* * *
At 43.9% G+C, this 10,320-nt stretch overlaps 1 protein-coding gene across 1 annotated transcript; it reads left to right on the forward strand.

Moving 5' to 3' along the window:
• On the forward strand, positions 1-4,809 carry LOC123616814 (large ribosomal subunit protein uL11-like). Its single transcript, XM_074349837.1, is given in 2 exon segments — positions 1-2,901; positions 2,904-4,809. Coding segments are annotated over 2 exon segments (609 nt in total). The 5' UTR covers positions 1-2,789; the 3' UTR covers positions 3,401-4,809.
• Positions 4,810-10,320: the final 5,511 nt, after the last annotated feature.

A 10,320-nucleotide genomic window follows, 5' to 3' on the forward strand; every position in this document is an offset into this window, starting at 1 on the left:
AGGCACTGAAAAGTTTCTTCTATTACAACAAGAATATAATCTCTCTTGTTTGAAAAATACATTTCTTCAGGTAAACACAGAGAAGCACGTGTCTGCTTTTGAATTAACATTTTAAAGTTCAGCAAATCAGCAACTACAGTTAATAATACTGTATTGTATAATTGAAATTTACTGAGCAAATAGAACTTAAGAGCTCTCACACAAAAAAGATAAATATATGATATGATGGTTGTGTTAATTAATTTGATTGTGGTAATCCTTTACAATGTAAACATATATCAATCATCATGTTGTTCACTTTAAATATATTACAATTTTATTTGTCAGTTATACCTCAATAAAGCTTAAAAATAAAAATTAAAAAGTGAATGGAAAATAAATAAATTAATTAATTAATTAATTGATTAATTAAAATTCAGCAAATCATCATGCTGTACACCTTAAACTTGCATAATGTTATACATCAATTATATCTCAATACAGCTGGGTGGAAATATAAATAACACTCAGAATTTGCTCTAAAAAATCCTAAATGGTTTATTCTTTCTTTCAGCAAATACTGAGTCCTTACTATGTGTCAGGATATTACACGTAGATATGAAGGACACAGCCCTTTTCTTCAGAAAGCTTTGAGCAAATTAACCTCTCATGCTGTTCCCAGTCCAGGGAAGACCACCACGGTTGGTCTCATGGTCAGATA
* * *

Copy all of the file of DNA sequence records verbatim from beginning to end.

At 43.9% G+C, this 10,320-nt stretch overlaps 1 protein-coding gene across 1 annotated transcript; it reads left to right on the forward strand.

Moving 5' to 3' along the window:
• On the forward strand, positions 1-4,809 carry LOC123616814 (large ribosomal subunit protein uL11-like). Its single transcript, XM_074349837.1, is given in 2 exon segments — positions 1-2,901; positions 2,904-4,809. Coding segments are annotated over 2 exon segments (609 nt in total). The 5' UTR covers positions 1-2,789; the 3' UTR covers positions 3,401-4,809.
• Positions 4,810-10,320: the final 5,511 nt, after the last annotated feature.

A 10,320-nucleotide genomic window follows, 5' to 3' on the forward strand; every position in this document is an offset into this window, starting at 1 on the left:
AGGCACTGAAAAGTTTCTTCTATTACAACAAGAATATAATCTCTCTTGTTTGAAAAATACATTTCTTCAGGTAAACACAGAGAAGCACGTGTCTGCTTTTGAATTAACATTTTAAAGTTCAGCAAATCAGCAACTACAGTTAATAATACTGTATTGTATAATTGAAATTTACTGAGCAAATAGAACTTAAGAGCTCTCACACAAAAAAGATAAATATATGATATGATGGTTGTGTTAATTAATTTGATTGTGGTAATCCTTTACAATGTAAACATATATCAATCATCATGTTGTTCACTTTAAATATATTACAATTTTATTTGTCAGTTATACCTCAATAAAGCTTAAAAATAAAAATTAAAAAGTGAATGGAAAATAAATAAATTAATTAATTAATTAATTGATTAATTAAAATTCAGCAAATCATCATGCTGTACACCTTAAACTTGCATAATGTTATACATCAATTATATCTCAATACAGCTGGGTGGAAATATAAATAACACTCAGAATTTGCTCTAAAAAATCCTAAATGGTTTATTCTTTCTTTCAGCAAATACTGAGTCCTTACTATGTGTCAGGATATTACACGTAGATATGAAGGACACAGCCCTTTTCTTCAGAAAGCTTTGAGCAAATTAACCTCTCATGCTGTTCCCAGTCCAGGGAAGACCACCACGGTTGGTCTCATGGTCAGATA